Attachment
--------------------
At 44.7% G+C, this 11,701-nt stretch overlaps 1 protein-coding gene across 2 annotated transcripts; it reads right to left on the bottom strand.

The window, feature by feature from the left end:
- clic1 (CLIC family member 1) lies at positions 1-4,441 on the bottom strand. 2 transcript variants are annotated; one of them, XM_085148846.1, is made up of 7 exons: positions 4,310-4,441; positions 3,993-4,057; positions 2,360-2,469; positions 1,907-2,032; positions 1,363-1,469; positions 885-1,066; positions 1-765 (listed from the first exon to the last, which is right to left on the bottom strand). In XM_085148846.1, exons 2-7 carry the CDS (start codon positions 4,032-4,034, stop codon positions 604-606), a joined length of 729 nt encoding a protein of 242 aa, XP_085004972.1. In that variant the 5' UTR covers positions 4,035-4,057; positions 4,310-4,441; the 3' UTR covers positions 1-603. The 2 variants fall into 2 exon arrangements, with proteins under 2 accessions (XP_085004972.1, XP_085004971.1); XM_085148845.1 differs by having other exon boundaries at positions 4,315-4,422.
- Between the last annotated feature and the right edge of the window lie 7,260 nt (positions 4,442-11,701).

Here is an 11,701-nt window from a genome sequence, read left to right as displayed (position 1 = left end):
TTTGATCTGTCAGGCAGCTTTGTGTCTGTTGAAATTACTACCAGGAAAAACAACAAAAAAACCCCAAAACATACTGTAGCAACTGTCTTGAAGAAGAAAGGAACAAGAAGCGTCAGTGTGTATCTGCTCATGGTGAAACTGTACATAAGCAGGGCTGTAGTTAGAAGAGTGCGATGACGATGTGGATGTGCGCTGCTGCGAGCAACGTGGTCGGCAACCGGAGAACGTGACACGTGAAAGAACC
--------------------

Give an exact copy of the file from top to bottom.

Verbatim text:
At 44.7% G+C, this 11,701-nt stretch overlaps 1 protein-coding gene across 2 annotated transcripts; it reads right to left on the bottom strand.

The window, feature by feature from the left end:
- clic1 (CLIC family member 1) lies at positions 1-4,441 on the bottom strand. 2 transcript variants are annotated; one of them, XM_085148846.1, is made up of 7 exons: positions 4,310-4,441; positions 3,993-4,057; positions 2,360-2,469; positions 1,907-2,032; positions 1,363-1,469; positions 885-1,066; positions 1-765 (listed from the first exon to the last, which is right to left on the bottom strand). In XM_085148846.1, exons 2-7 carry the CDS (start codon positions 4,032-4,034, stop codon positions 604-606), a joined length of 729 nt encoding a protein of 242 aa, XP_085004972.1. In that variant the 5' UTR covers positions 4,035-4,057; positions 4,310-4,441; the 3' UTR covers positions 1-603. The 2 variants fall into 2 exon arrangements, with proteins under 2 accessions (XP_085004972.1, XP_085004971.1); XM_085148845.1 differs by having other exon boundaries at positions 4,315-4,422.
- Between the last annotated feature and the right edge of the window lie 7,260 nt (positions 4,442-11,701).

Here is an 11,701-nt window from a genome sequence, read left to right as displayed (position 1 = left end):
TTTGATCTGTCAGGCAGCTTTGTGTCTGTTGAAATTACTACCAGGAAAAACAACAAAAAAACCCCAAAACATACTGTAGCAACTGTCTTGAAGAAGAAAGGAACAAGAAGCGTCAGTGTGTATCTGCTCATGGTGAAACTGTACATAAGCAGGGCTGTAGTTAGAAGAGTGCGATGACGATGTGGATGTGCGCTGCTGCGAGCAACGTGGTCGGCAACCGGAGAACGTGACACGTGAAAGAACC